Cristiano Ronaldo’s brilliant free kick opened Portugal’s innings at the FIFA World Cup 2018!
But, apart from the suave and swift moves that the Portugal Captain is known for, have you paid attention to the physics of his epic shot(s)?
With FIFA World Cup 2018 taking over our screens, the football fever is catching on! Also known as soccer, this exhilarating sport is loved by over 4 billion people in 200+ countries across the globe & has a television audience of over 2.3 billion. With swift and fast paced moves, playing football is no less than an intense workout. All the running around looks super simple on our TV screens, but let’s dig a little deeper.
Just kicking the ball relates to the laws of motion, friction and even involves aerodynamics. Understanding the laws of physics behind football will surely make you think that apart from the laws of physics mentioned below, how many others affect a game of football!
Newton’s First Law (Inertia)
The first law of motion states that ‘any object at rest, will continue to stay at rest and any object in motion, will continue to stay in motion unless acted upon by an external force’. In football, this external force is the football player’s foot. If the ball is at rest, it will continue to do so. If the player kicks the ball, the ball shall continue moving without stopping. In this case, if the ball stops it will only do so because of friction and/or Earth’s gravitational pull.
Newton’s Second Law
The second law of motion states that ‘the change in velocity (acceleration) with which an object moves is directly proportional to the magnitude of the force applied and inversely proportional to the mass of the object’. The acceleration of the ball is determined by the force applied divided by the mass of the object that is being moved. This translates to how much does the player want the ball to move. If the ball is light (i.e. it has little mass), it will require more force to accelerate; if the ball has more mass, it will require less force.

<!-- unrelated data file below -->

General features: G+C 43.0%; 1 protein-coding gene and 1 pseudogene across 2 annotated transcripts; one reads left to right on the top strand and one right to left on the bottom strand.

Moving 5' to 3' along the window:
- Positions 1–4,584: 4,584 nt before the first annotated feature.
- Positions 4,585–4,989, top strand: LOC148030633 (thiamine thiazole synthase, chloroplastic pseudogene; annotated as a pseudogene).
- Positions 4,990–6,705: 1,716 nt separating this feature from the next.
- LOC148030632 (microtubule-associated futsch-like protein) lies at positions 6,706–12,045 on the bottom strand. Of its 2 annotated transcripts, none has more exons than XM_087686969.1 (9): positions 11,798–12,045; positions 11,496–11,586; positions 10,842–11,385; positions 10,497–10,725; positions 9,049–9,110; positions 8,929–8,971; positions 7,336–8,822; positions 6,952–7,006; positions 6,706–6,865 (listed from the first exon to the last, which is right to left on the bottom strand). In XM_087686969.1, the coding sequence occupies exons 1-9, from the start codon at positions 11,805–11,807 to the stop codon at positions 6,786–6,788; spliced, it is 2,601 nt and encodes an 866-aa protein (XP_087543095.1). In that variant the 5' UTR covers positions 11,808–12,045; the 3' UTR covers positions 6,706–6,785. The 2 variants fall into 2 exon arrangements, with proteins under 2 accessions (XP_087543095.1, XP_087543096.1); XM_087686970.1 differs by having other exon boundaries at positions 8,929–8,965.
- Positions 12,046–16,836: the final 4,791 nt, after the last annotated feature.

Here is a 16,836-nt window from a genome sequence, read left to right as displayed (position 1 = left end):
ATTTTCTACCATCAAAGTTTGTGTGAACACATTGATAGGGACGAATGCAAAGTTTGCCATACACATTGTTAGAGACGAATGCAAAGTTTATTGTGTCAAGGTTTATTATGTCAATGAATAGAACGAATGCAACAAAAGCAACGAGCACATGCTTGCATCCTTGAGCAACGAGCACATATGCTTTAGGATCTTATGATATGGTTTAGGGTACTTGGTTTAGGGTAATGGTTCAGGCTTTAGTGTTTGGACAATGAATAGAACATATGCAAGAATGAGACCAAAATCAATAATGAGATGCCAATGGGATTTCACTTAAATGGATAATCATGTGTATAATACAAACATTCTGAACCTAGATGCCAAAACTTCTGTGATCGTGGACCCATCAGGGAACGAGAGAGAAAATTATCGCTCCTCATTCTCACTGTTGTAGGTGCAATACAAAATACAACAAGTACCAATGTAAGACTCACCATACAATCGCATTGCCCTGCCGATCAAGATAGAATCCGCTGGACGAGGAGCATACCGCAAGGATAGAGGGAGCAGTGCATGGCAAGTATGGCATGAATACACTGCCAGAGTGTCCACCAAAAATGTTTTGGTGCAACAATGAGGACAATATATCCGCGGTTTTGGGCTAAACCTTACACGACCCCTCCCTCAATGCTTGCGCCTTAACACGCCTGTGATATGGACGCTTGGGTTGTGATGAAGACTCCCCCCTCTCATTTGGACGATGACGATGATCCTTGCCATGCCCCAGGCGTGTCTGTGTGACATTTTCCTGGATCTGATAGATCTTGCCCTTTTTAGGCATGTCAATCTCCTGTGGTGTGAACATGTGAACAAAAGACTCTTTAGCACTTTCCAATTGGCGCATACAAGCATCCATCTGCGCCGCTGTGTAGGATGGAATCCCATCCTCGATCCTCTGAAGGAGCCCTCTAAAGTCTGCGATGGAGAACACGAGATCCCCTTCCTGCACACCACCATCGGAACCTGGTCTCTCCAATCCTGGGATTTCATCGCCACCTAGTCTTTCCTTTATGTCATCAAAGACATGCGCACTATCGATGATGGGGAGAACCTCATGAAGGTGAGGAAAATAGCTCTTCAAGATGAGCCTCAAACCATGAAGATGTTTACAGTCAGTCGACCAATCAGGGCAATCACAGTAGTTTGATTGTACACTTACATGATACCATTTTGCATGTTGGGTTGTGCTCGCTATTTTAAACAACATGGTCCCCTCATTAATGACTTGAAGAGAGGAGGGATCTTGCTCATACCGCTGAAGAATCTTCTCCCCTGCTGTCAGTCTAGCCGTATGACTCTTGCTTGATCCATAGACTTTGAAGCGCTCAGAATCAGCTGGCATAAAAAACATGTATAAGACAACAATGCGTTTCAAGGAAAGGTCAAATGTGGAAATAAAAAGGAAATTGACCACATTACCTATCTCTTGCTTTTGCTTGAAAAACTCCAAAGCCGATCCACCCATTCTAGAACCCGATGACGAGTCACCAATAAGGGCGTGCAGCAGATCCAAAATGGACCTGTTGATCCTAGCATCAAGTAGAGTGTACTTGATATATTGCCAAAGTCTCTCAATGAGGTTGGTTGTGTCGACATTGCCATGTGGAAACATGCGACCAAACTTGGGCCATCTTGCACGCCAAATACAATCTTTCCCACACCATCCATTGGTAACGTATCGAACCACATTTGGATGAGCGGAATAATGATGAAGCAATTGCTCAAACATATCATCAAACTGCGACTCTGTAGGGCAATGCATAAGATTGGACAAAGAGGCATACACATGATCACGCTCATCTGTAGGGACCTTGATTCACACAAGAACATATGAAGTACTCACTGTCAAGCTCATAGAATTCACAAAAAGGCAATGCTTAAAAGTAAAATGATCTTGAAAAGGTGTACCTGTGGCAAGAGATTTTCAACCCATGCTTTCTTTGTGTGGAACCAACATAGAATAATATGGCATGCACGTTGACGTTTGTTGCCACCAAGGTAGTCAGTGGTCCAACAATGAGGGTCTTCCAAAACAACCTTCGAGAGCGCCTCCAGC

Newton’s Third Law
The third law of motion states that ‘for every action, there is an equal and opposite reaction’. Yes, that happens when we kick the football too. We just don’t realise it, because our leg doesn’t seem to move. The leg has more mass, thereby it has more inertia.
Momentum is the velocity of object times its mass. When a football player kicks the ball, he transfers his momentum to the ball. Therefore, when the players pass the ball to each other, they use their feet to decrease the momentum of the ball. This allows them to have better control over the ball.
The Magnus Effect
One of the most spectacular things in football is watching a player curving the ball into the back of the goal. How do they do this? Simple – it’s physics. A football is nothing but a projectile with initial velocity. The ball curves because the football player kicks the ball at a certain angle and velocity. Once in the air, it is the air curving the ball. The magnus effect is the reason the ball curves through the air. This makes the ball with enough speed and curve to trick and beat the goal keeper.
When the football is kicked, it becomes a projectile and follows a parabolic path through the air. With free kicks, football players kick the football across the field and over defenders.
Momentum, Friction & Gravity
When a football player kicks the ball, it keeps moving forward because of momentum. Friction against the ground and gravity cause resistance, slowing down the ball. Although, this can be undesirable because this prevents the ball from going into the goal. But on the positive side, this provides for a better control over the ball. Gravity is another force that acts on the ball, pulling it towards the ground.
Who knew physics could be so much fun! But hey, the next time you’re watching a FIFA match on TV, pay attention to your favorite football player showcasing his moves on the field/scoring that winning goal.